San Francisco

Hal Fischer

Lawson De Celle Gallery

By approaching Hal Fischer’s photographs from this angle I do not intend to insinuate that his work addresses itself to these problems directly. Not exactly, for his photos are quite humble in their presentation and their effectiveness. What is important is a kind of directness and clarity which signify an analytical way of thinking that can be applied to many different subject matters. Fischer applies structuralist principles to the dissection, in particular, of the homosexual subculture; but a more general, less exotic, subject might have done just as well. This is to say that Fischer never sensationalizes, and the voyeurism which seems to come so naturally to photography is absent.

Fischer’s photographs set up for our inspection an inventory of signs with texts. The texts are more than explanations: they also warn against mistaken generalities often made in “class” analyses. If Fischer’s approach is more anthropological than anything else, he nevertheless asks for a broader criticism of sexist culture. He adopts the neutral fashion-photograph look: subject is zeroed in on without intrusion. Objects are labelled; lines are drawn to the various accessories. In “Signifiers of a Male Response,” the meaning of a key chain, a blue or red handkerchief, an earring, and especially the significance of the left and right sides of the body, is explained in terms of sexual preference. But this is also about the transformation of functional paraphernalia into veiled signifiers. And just when “normal world” signification may be forgotten in the general analysis, Fischer suddenly brings it back: handkerchiefs can be carried for the relief of nasal congestion; keys are worn by laborers without special sexual significance; blacks wear earrings as ornaments. Similarly, the series of “Street Fashions” (uniform, “forties trash,” “jock,” etc.) is both a most natural outgrowth of “street photography” and a classification based on the images that a group creates of itself.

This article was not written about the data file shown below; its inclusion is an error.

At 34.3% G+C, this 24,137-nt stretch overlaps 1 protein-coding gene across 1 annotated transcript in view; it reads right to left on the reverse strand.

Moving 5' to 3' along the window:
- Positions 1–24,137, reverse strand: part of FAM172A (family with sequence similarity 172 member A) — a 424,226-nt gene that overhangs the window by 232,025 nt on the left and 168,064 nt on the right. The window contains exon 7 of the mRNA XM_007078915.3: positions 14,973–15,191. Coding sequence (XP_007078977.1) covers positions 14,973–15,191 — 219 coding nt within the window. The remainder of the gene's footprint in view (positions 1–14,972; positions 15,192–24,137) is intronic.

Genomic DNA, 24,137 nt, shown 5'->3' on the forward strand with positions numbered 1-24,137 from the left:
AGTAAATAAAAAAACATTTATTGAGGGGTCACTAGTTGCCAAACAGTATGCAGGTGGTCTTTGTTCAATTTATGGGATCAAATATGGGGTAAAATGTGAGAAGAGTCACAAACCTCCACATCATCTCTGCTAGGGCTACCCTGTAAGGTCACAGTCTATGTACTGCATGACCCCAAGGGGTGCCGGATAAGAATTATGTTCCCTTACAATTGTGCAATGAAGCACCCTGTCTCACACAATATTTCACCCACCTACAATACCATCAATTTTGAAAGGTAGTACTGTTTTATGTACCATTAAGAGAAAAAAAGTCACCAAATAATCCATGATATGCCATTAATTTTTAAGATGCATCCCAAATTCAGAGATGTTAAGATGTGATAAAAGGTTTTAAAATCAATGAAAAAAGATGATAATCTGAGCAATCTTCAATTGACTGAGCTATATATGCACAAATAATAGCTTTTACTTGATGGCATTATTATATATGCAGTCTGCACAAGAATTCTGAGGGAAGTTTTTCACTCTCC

Fischer deals occasionally with sadism and masochism, in an entirely matter-of-fact way. The meat hoist—a sadistic device for hanging someone upside down—is, on a basic level, an authentically surreal object: a hangman’s post extends out into space with a pair of boots attached to it upside down. And sometimes the text is succinctly pointed: a man dressed in leather mask and chaps is accompanied by the statement “Dominance is achieved through the creation of an aura.”

Coded images in Fischer’s “Media” series imitate the media images that homosexuals have created for themselves. The text decodes the different sources for such imagery, and goes on to scrutinize closely prejudicial, socially reinforcing behavior that such images engender. The archetypal “natural” pose (young man, nude, standing among ferns and trees) is read as a yearning for “natural freedom from social strictures,” with a pretense of Whitmanesque romanticism. A “classical” male pose suggests vulgar art-school sessions with its neutral background and the coy attention given to musculature—redeeming social value appropriating an aura of the “artistic.” The analysis in each case leads to a demystification of conditioned response—the whole point of valid criticism.

Jeff Perrone